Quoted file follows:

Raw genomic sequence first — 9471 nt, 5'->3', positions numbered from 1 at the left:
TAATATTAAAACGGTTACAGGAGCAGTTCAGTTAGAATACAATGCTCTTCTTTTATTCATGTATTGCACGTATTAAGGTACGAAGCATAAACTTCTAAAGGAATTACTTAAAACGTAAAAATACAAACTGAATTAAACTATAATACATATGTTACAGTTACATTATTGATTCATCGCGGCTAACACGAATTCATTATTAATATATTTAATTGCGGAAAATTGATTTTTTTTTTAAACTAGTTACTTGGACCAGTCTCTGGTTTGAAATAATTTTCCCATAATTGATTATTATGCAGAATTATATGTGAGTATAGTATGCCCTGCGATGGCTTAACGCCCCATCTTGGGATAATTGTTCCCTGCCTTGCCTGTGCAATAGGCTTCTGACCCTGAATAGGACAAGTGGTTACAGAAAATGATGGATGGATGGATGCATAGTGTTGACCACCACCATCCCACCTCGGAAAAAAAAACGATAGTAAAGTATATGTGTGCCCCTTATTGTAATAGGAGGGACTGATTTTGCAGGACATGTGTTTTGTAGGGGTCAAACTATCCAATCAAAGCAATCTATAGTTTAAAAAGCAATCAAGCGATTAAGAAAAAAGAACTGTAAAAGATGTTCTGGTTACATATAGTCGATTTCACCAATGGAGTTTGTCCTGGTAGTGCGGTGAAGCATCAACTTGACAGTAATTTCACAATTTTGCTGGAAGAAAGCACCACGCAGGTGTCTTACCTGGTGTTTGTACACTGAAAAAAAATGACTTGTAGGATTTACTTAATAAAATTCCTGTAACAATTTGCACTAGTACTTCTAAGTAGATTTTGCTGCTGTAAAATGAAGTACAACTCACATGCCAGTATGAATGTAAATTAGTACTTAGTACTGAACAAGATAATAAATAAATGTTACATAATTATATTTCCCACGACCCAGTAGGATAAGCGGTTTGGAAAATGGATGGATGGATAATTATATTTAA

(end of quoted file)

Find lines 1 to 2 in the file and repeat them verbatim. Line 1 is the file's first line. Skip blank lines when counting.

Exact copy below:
Raw genomic sequence first — 9471 nt, 5'->3', positions numbered from 1 at the left:
TAATATTAAAACGGTTACAGGAGCAGTTCAGTTAGAATACAATGCTCTTCTTTTATTCATGTATTGCACGTATTAAGGTACGAAGCATAAACTTCTAAAGGAATTACTTAAAACGTAAAAATACAAACTGAATTAAACTATAATACATATGTTACAGTTACATTATTGATTCATCGCGGCTAACACGAATTCATTATTAATATATTTAATTGCGGAAAATTGATTTTTTTTTTAAACTAGTTACTTGGACCAGTCTCTGGTTTGAAATAATTTTCCCATAATTGATTATTATGCAGAATTATATGTGAGTATAGTATGCCCTGCGATGGCTTAACGCCCCATCTTGGGATAATTGTTCCCTGCCTTGCCTGTGCAATAGGCTTCTGACCCTGAATAGGACAAGTGGTTACAGAAAATGATGGATGGATGGATGCATAGTGTTGACCACCACCATCCCACCTCGGAAAAAAAAACGATAGTAAAGTATATGTGTGCCCCTTATTGTAATAGGAGGGACTGATTTTGCAGGACATGTGTTTTGTAGGGGTCAAACTATCCAATCAAAGCAATCTATAGTTTAAAAAGCAATCAAGCGATTAAGAAAAAAGAACTGTAAAAGATGTTCTGGTTACATATAGTCGATTTCACCAATGGAGTTTGTCCTGGTAGTGCGGTGAAGCATCAACTTGACAGTAATTTCACAATTTTGCTGGAAGAAAGCACCACGCAGGTGTCTTACCTGGTGTTTGTACACTGAAAAAAAATGACTTGTAGGATTTACTTAATAAAATTCCTGTAACAATTTGCACTAGTACTTCTAAGTAGATTTTGCTGCTGTAAAATGAAGTACAACTCACATGCCAGTATGAATGTAAATTAGTACTTAGTACTGAACAAGATAATAAATAAATGTTACATAATTATATTTCCCACGACCCAGTAGGATAAGCGGTTTGGAAAATGGATGGATGGATAATTATATTTAA